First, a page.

You start to think about how hard life is and how it isn’t fair. And you know what? You’re right. It’s not fair. And it sucks. It’s not fair that I’m 24 years old and have to take 16 medications a day just to function. It’s not fair that I have to drag myself out of a coma every morning. It’s not fair that while other people were worrying a pop quiz, I was worrying about secret assassination plots.
It’s not fair, it’s not easy, and it’s not fun, but it is life. And while life may not ever be good for me, it will get better. Maybe not today, and maybe not tomorrow, but one day it will get better. And until then, I try to hack my brain with the following tools:
1. Knowing you can always give up.
And then I think about it a little more. “Ok, so if I’m staying home, there would be no harm in taking a shower, right? I’ll just take a shower and then do nothing.” So I take a shower. “Well, now that I’ve taken a shower, I might as well get dressed. I mean, I still don’t have to go to work.” So I get dressed. “Ok, I’ll just throw my shit in the car and drive to work. I don’t have to go in. I can always just drive by the building and head home.” So I drive to work. “Ok, well, I’m already here. What if I stay for, like, five minutes? I’ll go home after five minutes.” So I go into work and end up working the whole day. At any point during the process, I could give up. But if I always have the option to give up, why not wait it out another five minutes? Another day? Another year? I can quit at any point, so why not stick around for a bit and see how shit goes down?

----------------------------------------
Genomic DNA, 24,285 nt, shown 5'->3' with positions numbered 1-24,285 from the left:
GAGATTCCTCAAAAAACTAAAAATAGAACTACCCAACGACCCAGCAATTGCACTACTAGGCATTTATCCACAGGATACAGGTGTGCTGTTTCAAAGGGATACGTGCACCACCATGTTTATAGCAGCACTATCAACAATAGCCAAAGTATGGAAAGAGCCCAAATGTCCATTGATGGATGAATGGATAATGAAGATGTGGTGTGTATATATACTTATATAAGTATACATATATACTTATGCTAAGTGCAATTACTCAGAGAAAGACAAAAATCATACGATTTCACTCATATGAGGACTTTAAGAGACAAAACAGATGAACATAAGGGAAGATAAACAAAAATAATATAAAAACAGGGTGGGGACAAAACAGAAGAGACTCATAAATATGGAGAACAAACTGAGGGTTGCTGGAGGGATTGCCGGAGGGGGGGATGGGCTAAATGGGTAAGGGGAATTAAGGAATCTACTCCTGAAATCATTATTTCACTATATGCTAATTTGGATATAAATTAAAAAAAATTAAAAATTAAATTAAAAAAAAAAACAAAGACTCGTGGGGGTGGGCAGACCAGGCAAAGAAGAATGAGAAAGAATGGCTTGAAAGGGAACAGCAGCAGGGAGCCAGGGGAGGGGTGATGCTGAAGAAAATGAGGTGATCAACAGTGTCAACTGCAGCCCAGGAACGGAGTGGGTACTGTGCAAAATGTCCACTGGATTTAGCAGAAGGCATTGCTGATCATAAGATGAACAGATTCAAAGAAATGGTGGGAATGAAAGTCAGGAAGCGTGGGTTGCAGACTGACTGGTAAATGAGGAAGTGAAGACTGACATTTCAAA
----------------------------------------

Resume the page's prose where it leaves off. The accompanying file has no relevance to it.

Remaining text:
2. Lower your expectations.
3. People don’t care as much as you think they do.
Think back to an embarrassing time in your life. I’ll give you a mild one from mine: I was at a multi-class poster fair during my freshman year of college. I had just taken a class on the history of punk music and had to create a presentation for it. I threw my heart and soul into that class, and the professor was really impressed with me. Anyway, the student with the poster next to mine was playing a song. I knew the song from somewhere and couldn’t place it. It was on repeat, and I kept hearing it over and over. After about a half hour, my professor came over to grade my poster. He told me he was really impressed with my work and called me an authority on music.